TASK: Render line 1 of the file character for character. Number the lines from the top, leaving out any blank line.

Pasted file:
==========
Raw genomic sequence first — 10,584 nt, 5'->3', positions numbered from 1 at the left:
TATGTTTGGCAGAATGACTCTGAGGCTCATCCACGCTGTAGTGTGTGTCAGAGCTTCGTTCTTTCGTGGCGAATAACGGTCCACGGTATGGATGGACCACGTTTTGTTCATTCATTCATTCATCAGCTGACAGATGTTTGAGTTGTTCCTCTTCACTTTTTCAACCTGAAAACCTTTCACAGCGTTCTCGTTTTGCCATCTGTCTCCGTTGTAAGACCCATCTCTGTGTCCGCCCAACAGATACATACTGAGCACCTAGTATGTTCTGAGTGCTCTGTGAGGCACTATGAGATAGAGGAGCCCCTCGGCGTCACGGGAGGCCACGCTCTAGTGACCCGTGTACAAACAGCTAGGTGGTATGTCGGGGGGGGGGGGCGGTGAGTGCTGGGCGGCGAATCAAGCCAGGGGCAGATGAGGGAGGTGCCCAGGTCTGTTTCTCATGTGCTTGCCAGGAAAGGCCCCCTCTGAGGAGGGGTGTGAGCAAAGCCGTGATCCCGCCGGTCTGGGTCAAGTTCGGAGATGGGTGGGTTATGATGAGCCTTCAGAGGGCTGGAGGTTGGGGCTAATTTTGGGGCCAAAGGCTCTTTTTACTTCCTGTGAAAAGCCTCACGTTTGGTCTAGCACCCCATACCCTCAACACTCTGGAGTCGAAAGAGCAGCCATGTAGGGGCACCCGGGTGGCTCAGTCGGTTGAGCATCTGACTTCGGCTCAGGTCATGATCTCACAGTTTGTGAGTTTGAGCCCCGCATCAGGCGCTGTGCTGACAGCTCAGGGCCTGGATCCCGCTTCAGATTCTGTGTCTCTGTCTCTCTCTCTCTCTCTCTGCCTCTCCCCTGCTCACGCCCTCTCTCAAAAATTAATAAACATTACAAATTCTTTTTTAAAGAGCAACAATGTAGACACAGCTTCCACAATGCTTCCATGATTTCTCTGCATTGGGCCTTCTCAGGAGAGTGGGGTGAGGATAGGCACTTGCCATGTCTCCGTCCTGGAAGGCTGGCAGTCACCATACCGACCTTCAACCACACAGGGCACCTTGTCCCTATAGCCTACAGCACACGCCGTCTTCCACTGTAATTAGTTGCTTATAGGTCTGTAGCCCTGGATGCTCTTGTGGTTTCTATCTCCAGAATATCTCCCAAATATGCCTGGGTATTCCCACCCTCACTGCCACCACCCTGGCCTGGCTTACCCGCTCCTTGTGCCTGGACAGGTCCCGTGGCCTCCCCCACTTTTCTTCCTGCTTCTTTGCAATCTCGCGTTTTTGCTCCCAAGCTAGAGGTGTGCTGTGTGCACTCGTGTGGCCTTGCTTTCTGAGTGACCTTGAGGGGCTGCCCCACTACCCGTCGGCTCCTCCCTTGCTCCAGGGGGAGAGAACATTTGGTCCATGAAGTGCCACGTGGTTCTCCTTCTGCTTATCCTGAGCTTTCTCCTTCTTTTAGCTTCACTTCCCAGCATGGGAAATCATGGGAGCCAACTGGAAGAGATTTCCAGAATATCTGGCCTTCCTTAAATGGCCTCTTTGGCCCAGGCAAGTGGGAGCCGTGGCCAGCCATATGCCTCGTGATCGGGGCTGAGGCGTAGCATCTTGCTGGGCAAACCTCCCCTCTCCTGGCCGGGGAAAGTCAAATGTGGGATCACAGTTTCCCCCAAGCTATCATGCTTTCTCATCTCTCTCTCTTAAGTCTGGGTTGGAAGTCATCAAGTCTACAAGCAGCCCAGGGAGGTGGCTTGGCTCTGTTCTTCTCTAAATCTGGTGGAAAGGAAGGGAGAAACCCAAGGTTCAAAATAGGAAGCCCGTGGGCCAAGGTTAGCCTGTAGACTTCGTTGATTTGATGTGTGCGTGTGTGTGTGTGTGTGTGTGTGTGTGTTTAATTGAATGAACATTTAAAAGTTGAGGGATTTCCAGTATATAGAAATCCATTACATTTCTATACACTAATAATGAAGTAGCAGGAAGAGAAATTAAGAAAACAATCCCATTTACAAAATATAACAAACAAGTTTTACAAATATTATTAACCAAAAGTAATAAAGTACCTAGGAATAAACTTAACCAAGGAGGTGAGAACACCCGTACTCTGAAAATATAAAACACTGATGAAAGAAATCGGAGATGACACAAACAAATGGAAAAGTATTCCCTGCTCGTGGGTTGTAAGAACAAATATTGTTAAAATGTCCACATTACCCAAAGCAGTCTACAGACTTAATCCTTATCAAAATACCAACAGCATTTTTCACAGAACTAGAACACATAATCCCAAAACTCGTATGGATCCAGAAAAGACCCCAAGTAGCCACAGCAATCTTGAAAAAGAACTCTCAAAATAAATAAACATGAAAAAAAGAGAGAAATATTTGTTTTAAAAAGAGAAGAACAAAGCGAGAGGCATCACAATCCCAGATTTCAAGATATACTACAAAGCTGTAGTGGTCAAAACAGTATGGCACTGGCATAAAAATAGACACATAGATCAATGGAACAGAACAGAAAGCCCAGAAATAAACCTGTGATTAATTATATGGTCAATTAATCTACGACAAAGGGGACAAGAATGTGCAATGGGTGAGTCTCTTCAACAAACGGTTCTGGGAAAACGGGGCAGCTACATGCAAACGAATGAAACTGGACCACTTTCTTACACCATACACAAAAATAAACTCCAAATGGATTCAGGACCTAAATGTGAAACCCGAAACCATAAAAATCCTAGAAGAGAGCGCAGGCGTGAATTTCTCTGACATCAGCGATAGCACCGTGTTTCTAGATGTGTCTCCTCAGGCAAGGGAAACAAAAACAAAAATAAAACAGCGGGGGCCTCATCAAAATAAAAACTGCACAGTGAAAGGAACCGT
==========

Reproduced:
Raw genomic sequence first — 10,584 nt, 5'->3', positions numbered from 1 at the left: